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Exotic Vacation…In London

Black Pagoda Patpong Bangkok

Exotic Vacations…in London

Landed in England. Spoke with the exchange lad on arrival at the airport (getting some pounds for my baht. My advice? Always do that in Bkk, not in London) Anyway, here we go:

EL: (Exchange Lad) So, you live in Thailand?
Me: Yep! Nice place.
EL: I guess so. I heard girls are nice over there.
Me: You bet! That's some kind of understatement.
EL: (Mildly interested, slightly apprehensive) Do they have an "attitude"?
Me: No. Not really.
EL: (Brightening, enthusiastic and envious) That must be paradise!

Gee, I think I just sold a ticket. Let me collect my cut and I'll be with you in a minute. So, welcome to London! Do girls have an attitude problem here? It would seem so.

However, my first impression about the girls here relates more to size. Damm! They are big! In both directions, for many. For the first 15 minutes, it looks like every girl that doesn't sport a fat buttock has a belly that singularly reminds me of a those anti-stress balls. You know, the ones you squeeze on one end and everything comes out on the other side. If I loved fat girls, I would be in paradise, but as you guessed, I haven't meet St Pete, and none of his pals seemed to be around either.

However I had been well prepared, since I had been 18H with the only airline that seems to make it a point of honor to hire the ugliest hostesses they can find, probably to dispel the myth that beauty even exists. Let me guess, the recruitment chief is gay, right? Elbow to elbow, herded like cattle to miniature sits (and I am not particularly fat or big myself). The chief hostess sounds like an army sergeant.

Why, oh why did I sign up for that? Oh, well, 25,000 baht from Bkk to London and back, I can't really complain, unless they decide to crash the plane mid-way. (No, I won't be giving you the name of the airline, because I am exaggerating. It's not that bad).

Anyway, I digress big time. Back on track with the program, the first real shock in England is the people. When you look around, you can find some nice looking girls, so really nice, though that definitely takes more looking than in Thailand. People over there are not on the helpful side.

– "Excuse me, sir, how do I get to…"
– "Look at the map"

Yeah, right, thanks a lot. Of course the map doesn't give any idea on the relative cost of each transportation method, and doesn't even state half of the transportation methods anyway. Trust me, the costs is something you want to have a really close look at, when you are in London. These guys think nothing of charging you fifteen pounds (1200 baht) for a couple hours in a bus. Gee, I haven't left Heathrow airport and I already miss Thailand, where you can go from Chiang Mai to Bangkok for 250 baht.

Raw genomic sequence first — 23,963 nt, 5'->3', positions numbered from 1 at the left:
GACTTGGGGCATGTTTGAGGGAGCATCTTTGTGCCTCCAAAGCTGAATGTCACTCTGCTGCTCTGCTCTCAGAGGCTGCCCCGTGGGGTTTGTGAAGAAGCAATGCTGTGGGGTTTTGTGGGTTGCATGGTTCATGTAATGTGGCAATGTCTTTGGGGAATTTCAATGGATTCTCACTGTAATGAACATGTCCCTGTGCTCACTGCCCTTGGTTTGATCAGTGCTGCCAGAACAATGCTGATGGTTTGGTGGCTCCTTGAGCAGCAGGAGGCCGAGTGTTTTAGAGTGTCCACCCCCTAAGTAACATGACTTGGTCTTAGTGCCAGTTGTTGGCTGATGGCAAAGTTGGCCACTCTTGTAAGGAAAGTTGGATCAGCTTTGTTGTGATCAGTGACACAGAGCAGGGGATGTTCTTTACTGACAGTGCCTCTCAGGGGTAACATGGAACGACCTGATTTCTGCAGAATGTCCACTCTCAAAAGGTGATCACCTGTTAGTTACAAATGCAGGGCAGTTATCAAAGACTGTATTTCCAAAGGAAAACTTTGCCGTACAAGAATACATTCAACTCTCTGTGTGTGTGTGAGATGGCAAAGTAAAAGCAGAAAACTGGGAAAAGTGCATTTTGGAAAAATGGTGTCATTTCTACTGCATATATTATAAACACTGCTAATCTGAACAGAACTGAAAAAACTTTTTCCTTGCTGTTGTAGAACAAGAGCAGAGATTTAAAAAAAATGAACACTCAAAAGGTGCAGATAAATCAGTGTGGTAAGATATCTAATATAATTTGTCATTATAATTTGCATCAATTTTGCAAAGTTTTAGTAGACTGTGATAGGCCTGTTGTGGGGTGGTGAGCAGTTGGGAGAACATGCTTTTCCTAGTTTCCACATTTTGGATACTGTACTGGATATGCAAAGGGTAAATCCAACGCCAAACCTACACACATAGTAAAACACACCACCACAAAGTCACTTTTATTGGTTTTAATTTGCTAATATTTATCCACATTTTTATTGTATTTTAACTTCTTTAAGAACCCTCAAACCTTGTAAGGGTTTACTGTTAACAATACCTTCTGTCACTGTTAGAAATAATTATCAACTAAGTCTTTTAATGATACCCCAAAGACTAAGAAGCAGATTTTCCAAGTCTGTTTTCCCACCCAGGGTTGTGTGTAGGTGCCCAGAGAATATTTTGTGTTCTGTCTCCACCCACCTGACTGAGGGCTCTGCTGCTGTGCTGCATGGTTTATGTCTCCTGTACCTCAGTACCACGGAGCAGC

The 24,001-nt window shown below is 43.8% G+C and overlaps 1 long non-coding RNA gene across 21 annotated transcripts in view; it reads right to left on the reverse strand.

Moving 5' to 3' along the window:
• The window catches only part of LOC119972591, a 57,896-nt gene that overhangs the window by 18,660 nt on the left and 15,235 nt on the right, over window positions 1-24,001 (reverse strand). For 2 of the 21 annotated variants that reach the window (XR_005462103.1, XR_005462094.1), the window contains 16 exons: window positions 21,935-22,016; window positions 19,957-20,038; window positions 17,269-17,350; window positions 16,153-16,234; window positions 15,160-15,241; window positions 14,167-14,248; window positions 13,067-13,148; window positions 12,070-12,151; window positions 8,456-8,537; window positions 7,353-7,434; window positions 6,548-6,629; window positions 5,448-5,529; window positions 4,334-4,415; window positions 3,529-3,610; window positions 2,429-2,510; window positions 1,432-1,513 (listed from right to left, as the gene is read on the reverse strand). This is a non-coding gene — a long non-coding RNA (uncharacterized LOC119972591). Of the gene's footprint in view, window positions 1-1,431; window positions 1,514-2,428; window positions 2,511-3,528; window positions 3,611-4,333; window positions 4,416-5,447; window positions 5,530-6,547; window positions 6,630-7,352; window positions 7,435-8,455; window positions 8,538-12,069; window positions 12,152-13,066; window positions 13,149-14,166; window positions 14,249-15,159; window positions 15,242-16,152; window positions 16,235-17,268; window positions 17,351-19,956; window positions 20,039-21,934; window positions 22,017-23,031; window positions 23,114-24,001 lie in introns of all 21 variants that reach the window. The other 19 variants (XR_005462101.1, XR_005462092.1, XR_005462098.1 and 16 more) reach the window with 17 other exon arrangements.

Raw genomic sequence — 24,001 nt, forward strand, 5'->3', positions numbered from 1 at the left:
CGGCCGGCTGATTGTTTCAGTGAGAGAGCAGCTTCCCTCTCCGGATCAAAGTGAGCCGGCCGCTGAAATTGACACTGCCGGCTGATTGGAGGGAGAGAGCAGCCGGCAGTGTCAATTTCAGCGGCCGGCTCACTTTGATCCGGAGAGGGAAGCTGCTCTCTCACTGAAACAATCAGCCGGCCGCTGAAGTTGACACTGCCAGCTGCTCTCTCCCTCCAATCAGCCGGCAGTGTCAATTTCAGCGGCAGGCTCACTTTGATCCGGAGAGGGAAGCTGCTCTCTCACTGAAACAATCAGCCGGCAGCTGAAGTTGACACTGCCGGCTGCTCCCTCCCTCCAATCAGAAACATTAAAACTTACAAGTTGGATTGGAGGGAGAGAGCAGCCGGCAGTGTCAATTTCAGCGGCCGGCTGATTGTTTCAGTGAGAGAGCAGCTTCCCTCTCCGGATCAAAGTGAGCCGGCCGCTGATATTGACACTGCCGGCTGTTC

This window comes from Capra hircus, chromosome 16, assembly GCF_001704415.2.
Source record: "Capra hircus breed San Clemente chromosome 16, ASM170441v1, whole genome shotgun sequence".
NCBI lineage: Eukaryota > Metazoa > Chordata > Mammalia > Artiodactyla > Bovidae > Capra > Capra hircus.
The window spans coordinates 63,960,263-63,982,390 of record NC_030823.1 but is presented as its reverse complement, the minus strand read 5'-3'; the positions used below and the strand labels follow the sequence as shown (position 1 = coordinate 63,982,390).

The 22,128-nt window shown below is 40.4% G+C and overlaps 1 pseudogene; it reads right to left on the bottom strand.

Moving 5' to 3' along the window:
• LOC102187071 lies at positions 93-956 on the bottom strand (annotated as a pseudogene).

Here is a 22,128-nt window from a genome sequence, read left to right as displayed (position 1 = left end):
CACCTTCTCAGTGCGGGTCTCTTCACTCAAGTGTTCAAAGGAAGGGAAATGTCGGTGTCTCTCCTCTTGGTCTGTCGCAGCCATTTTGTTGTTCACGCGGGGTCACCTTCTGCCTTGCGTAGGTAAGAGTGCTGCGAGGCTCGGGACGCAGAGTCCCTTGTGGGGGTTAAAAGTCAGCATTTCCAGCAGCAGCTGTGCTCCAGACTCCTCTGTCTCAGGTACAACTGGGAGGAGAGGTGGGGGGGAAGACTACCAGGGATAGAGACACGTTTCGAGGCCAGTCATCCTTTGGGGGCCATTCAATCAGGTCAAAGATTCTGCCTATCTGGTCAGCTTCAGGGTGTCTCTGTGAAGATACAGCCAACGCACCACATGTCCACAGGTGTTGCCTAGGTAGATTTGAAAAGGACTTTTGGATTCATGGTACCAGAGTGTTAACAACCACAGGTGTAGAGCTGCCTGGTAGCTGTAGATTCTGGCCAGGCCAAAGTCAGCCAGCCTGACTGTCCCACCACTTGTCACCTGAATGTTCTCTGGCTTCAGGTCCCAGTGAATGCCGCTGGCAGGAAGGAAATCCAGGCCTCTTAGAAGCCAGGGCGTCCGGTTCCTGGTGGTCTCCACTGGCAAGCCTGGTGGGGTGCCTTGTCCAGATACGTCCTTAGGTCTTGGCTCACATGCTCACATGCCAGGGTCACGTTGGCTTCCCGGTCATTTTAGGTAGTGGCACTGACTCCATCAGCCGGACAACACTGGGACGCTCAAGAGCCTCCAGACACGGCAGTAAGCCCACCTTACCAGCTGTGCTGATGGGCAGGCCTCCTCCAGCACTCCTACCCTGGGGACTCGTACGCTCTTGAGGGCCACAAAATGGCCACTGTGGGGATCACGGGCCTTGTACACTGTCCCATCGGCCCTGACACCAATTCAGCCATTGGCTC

Finally, I opt for something that's not on the map, after asking a few more of the natives. Looks like the train is about the cheapest way to get around on "long distance" (there is no real "long distance" on this puny island)

The weather is quite cool and the air is dry. Sun is shining too, which I didn't expect. This is really neat because walking outside is a breeze. No matter how long you walk, you won't break a sweat anywhere comparable to what you get after 2 minutes (by which I mean 120 seconds) standing outside in Bangkok. Anyway, the topic is England, right now, and if there is one thing that stuck to my mind, that's the price.

I knew it wouldn't be cheap. Well, guess what, it wasn't! 180 baht for 1 (one) of those triangle sandwiches, in a supermarket! How do people survive over there. Now, I earn a somewhat decent salary, so I can afford it, but still I just try to imagine what this would mean in terms of standards of living, if I had to stay over there all year round. How is it the cheaper hotels in town go for 50 pounds – and are fully booked??? (4000 baht a night and you forget the smile).

And then there is the screaming. These folks are loud! And I mean LOUD! I heard more screaming in 5 days in London than I heard in Thailand in the last 3 years! People there don't even seem to realize they are screaming.

On the positive side, I must say I am impressed with the houses in the countryside. It's very much in order, and the air is so fresh that it makes you feel it's the first time you had any, since you left Bangkok. Can't underestimate that advantage. I never thought I would have something good to say about the weather in England, but it looks like it.

Nice houses, nice streets and fresh air, …that's about all I found "cool" in modern England, so far.

I will perhaps continue this report later on when I get some more time, but feel free to tell me what you think of the place. So far, Thailand it is, hands down.

Stickman's thoughts:

It has been more than 10 years since I was last in the UK and I have to say that while the costs of just about everything were a major disadvantage, there were many GREAT things about the place too. People tended to be polite (as opposed to friendly), the newspapers are GREAT, there are heaps of interesting markets, stacks of history and a zillion places to visit in London alone. But yeah, the cost of everything is astronomical, especially if you are earning baht!